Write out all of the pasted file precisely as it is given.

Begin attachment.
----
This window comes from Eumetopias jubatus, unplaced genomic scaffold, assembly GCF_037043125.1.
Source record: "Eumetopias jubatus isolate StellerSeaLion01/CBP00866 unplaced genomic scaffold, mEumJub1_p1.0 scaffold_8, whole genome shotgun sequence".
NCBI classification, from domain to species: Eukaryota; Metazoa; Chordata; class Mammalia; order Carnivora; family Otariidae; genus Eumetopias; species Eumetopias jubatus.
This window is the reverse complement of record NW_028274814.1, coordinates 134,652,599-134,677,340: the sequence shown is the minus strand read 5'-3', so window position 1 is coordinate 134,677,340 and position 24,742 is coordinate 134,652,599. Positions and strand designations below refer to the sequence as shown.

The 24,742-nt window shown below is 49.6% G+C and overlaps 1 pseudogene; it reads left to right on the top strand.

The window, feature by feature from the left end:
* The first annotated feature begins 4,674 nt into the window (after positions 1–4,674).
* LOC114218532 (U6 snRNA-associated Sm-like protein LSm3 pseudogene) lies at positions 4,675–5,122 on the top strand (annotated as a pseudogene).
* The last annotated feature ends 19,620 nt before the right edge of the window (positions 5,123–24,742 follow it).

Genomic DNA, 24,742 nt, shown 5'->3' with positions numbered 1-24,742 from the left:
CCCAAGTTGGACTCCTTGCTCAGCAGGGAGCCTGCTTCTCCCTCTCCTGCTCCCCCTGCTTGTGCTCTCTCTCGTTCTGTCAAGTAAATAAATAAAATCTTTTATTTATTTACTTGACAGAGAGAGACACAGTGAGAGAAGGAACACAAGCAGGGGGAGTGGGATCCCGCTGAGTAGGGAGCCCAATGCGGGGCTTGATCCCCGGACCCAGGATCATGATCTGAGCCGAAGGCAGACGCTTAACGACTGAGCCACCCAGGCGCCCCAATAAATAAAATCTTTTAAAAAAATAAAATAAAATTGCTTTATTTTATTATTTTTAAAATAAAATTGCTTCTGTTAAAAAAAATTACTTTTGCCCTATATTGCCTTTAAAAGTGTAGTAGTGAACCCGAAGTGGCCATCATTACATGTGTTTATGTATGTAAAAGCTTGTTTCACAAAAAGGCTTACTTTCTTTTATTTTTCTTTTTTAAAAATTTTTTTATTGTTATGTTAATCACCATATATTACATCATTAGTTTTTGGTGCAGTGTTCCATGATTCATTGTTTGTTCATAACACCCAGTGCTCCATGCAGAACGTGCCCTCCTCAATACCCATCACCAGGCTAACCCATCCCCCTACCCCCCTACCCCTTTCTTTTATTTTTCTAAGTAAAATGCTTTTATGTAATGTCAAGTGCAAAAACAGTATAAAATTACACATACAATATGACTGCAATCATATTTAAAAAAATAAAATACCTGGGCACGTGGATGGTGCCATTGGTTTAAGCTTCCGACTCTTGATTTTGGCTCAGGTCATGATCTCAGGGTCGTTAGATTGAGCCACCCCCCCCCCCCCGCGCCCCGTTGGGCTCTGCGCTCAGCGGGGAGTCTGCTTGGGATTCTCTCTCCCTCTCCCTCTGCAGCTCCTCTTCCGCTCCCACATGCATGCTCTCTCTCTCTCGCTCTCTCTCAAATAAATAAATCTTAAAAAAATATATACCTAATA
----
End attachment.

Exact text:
This window comes from Eumetopias jubatus, unplaced genomic scaffold, assembly GCF_037043125.1.
Source record: "Eumetopias jubatus isolate StellerSeaLion01/CBP00866 unplaced genomic scaffold, mEumJub1_p1.0 scaffold_8, whole genome shotgun sequence".
NCBI classification, from domain to species: Eukaryota; Metazoa; Chordata; class Mammalia; order Carnivora; family Otariidae; genus Eumetopias; species Eumetopias jubatus.
This window is the reverse complement of record NW_028274814.1, coordinates 134,652,599-134,677,340: the sequence shown is the minus strand read 5'-3', so window position 1 is coordinate 134,677,340 and position 24,742 is coordinate 134,652,599. Positions and strand designations below refer to the sequence as shown.

The 24,742-nt window shown below is 49.6% G+C and overlaps 1 pseudogene; it reads left to right on the top strand.

The window, feature by feature from the left end:
* The first annotated feature begins 4,674 nt into the window (after positions 1–4,674).
* LOC114218532 (U6 snRNA-associated Sm-like protein LSm3 pseudogene) lies at positions 4,675–5,122 on the top strand (annotated as a pseudogene).
* The last annotated feature ends 19,620 nt before the right edge of the window (positions 5,123–24,742 follow it).

Genomic DNA, 24,742 nt, shown 5'->3' with positions numbered 1-24,742 from the left:
CCCAAGTTGGACTCCTTGCTCAGCAGGGAGCCTGCTTCTCCCTCTCCTGCTCCCCCTGCTTGTGCTCTCTCTCGTTCTGTCAAGTAAATAAATAAAATCTTTTATTTATTTACTTGACAGAGAGAGACACAGTGAGAGAAGGAACACAAGCAGGGGGAGTGGGATCCCGCTGAGTAGGGAGCCCAATGCGGGGCTTGATCCCCGGACCCAGGATCATGATCTGAGCCGAAGGCAGACGCTTAACGACTGAGCCACCCAGGCGCCCCAATAAATAAAATCTTTTAAAAAAATAAAATAAAATTGCTTTATTTTATTATTTTTAAAATAAAATTGCTTCTGTTAAAAAAAATTACTTTTGCCCTATATTGCCTTTAAAAGTGTAGTAGTGAACCCGAAGTGGCCATCATTACATGTGTTTATGTATGTAAAAGCTTGTTTCACAAAAAGGCTTACTTTCTTTTATTTTTCTTTTTTAAAAATTTTTTTATTGTTATGTTAATCACCATATATTACATCATTAGTTTTTGGTGCAGTGTTCCATGATTCATTGTTTGTTCATAACACCCAGTGCTCCATGCAGAACGTGCCCTCCTCAATACCCATCACCAGGCTAACCCATCCCCCTACCCCCCTACCCCTTTCTTTTATTTTTCTAAGTAAAATGCTTTTATGTAATGTCAAGTGCAAAAACAGTATAAAATTACACATACAATATGACTGCAATCATATTTAAAAAAATAAAATACCTGGGCACGTGGATGGTGCCATTGGTTTAAGCTTCCGACTCTTGATTTTGGCTCAGGTCATGATCTCAGGGTCGTTAGATTGAGCCACCCCCCCCCCCCCGCGCCCCGTTGGGCTCTGCGCTCAGCGGGGAGTCTGCTTGGGATTCTCTCTCCCTCTCCCTCTGCAGCTCCTCTTCCGCTCCCACATGCATGCTCTCTCTCTCTCGCTCTCTCTCAAATAAATAAATCTTAAAAAAATATATACCTAATA